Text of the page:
IE10 is final and ready to ship with Windows 8. Chrome is fearlessly pushing forward with the release of version 22 last week. Firefox is still trying to fight both with the release of version 15 in late August. The latest market share numbers from Net Applications show big changes are afoot.
Between August and September, Internet Explorer and Firefox managed to gain a mere 0.03 percentage points. Chrome fell a sizeable 0.27 percentage points, leaving Safari as last month’s biggest winner with gains of 0.16 percentage points. Opera gained 0.04 percentage points.
At 53.63 percent, Internet Explorer seems to be resisting indications it will lose the half the market share pie. With Windows 8 and IE10 being released next month, we’ll see if it can maintain dominance.
IE9, still the latest and greatest from Microsoft, captured 19.45 percent of the market last month (up by 1.05 percent percentage points). IE8 lost a whopping 1.18 percentage points and fell below the 25 percent mark, but it’s still the world’s most popular browser. IE7 fell 0.20 percentage points and IE6 unfortunately somehow managed to gain 0.30 percentage points. Web developers can’t wait for it to fall below 5 percent, and then continue to drop, but it seems to be holding on for dear life.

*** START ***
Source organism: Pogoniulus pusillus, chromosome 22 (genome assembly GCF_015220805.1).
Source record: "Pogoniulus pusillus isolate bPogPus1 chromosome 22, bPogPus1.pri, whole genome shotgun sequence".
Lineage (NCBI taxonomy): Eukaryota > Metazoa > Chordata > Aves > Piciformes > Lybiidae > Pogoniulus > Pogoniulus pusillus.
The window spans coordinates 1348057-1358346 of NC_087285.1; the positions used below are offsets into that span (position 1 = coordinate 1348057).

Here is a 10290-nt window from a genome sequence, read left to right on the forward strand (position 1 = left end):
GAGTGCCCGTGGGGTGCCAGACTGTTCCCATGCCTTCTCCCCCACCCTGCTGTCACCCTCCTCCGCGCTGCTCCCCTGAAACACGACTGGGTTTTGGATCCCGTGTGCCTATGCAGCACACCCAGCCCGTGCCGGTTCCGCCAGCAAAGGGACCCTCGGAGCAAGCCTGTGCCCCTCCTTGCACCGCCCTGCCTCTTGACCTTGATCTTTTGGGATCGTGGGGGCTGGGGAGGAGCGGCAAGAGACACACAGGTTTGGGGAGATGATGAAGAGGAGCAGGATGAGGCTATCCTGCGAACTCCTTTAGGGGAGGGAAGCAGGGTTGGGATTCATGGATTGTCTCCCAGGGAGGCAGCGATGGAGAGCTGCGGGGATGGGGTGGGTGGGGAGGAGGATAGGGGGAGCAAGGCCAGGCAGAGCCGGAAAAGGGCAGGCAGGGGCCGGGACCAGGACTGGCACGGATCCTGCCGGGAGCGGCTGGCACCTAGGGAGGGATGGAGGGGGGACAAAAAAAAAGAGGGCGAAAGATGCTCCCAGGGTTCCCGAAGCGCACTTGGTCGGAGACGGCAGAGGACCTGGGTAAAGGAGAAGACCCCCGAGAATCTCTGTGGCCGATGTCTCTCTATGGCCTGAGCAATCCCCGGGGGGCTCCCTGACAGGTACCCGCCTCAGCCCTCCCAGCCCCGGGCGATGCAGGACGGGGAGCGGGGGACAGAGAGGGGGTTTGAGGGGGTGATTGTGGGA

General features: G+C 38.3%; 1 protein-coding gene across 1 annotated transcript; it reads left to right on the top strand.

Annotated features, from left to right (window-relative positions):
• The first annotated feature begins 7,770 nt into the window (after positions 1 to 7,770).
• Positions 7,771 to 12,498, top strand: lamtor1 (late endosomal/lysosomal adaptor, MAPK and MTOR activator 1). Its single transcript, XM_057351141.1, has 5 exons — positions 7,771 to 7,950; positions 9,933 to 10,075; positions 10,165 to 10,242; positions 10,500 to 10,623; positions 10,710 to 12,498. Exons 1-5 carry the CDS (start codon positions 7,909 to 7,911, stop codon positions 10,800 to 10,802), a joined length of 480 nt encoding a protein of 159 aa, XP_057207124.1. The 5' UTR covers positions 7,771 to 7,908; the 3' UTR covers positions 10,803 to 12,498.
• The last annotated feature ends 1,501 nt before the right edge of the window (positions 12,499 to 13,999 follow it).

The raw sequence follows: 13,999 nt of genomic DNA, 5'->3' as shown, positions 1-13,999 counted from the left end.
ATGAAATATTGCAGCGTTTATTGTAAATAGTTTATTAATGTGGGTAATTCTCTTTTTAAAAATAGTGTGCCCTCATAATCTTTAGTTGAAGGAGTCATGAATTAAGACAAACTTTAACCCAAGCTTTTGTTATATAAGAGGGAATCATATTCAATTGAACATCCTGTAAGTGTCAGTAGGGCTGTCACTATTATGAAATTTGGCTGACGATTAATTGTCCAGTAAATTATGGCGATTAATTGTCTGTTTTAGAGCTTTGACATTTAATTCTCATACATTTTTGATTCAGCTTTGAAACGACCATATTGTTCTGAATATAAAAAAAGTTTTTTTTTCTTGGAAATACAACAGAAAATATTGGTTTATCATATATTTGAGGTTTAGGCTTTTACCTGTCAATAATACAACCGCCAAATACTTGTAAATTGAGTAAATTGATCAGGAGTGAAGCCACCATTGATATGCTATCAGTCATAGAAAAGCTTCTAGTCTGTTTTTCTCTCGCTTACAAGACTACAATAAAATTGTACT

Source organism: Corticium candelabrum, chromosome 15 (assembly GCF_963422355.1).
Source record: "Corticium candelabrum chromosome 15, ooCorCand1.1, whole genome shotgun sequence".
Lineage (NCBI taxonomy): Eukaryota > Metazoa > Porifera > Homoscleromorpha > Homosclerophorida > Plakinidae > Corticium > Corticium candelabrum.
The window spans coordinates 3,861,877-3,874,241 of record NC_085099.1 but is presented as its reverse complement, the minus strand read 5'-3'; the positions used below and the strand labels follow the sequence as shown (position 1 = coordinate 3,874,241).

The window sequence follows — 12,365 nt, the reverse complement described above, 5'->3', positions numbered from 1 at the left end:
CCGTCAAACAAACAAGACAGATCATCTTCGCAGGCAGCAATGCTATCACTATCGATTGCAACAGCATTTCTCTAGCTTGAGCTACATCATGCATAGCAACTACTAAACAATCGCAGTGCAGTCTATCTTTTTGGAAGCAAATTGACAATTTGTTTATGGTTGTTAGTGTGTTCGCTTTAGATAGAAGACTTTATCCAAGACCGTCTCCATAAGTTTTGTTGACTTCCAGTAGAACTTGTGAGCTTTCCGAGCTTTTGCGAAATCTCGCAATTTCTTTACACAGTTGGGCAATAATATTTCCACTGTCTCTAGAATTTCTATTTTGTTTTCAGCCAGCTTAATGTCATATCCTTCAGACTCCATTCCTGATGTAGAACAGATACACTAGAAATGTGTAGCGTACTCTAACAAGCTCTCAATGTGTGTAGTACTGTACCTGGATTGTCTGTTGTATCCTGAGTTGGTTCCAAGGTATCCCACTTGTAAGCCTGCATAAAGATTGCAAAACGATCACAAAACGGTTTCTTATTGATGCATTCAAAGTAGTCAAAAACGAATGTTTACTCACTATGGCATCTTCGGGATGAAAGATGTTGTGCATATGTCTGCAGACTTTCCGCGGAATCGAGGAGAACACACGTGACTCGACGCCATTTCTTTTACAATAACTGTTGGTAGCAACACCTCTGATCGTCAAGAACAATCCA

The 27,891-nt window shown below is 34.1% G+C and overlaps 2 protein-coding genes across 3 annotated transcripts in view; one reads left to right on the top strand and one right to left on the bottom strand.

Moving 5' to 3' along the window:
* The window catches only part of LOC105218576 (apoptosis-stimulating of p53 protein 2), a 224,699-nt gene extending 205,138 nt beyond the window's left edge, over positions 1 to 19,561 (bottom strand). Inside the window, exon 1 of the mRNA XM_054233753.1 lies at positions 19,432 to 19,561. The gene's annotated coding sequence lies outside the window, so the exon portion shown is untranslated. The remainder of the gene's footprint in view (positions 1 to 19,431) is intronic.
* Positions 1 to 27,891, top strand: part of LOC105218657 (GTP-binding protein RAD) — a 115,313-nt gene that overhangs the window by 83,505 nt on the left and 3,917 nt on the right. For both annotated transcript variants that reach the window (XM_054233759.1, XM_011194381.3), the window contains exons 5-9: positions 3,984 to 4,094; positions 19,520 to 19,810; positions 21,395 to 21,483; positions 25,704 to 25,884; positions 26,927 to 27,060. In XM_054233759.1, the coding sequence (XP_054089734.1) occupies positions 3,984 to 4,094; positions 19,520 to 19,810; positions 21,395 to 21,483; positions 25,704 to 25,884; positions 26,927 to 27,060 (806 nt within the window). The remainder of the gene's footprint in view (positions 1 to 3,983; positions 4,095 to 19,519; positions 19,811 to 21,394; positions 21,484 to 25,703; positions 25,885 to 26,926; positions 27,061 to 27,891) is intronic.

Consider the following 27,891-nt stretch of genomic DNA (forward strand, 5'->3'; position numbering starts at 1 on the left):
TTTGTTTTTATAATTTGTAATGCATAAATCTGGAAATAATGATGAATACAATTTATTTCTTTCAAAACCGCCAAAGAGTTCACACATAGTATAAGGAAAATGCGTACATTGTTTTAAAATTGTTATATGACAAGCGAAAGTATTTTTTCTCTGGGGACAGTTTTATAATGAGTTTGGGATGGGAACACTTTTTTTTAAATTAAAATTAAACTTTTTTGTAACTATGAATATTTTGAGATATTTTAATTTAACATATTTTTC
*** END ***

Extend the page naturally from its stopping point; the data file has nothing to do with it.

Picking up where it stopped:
At 20.08 percent, Firefox is still below its peak, but seems to be refusing to lose its one-fifth of the market. It appears that Firefox 15 has not managed to help Mozilla regain overall market share, though it isn’t losing any more either.
Firefox 15 last month captured a whopping 10.91 percent of the market (up by 10.04 percentage points). Firefox 14 lost 9.52 percentage points, Firefox 13 fell 0.48 percentage points, and Firefox 12 dipped 0.14 percentage points. Firefox seems to be doing quite well in pushing new versions to its users, much like Google is with Chrome.
At 18.86 percent, Chrome is still just behind Firefox. I expect the drop in users this past month is just a blip, but I could be wrong. Chrome 22 will likely help Google catch up with Mozilla, though it’s not clear if it will take Chrome 23 to grab second place.
Chrome 22 has only captured 1.77 percent but that’s simply because it hasn’t had a full month of availability yet. Chrome 21 meanwhile fell 0.14 percentage points, Chrome 20 dropped 1.46 percentage points, and Chrome 19 dipped 0.07 percentage points. It won’t be long before the majority are on Chrome 22.
Before the end of the year, I expect IE9 to pass IE8, Chrome to pass Firefox, and IE10 to start a steady growth. Let us know in the comments if you would like to start seeing the breakdown for browsers on TNW and if so, we’ll try to work that into next months’ post.
Net Applications uses data captured from 160 million unique visitors each month. The service monitors some 40,000 Web sites for its clients.
Image credit: Hugo Humber
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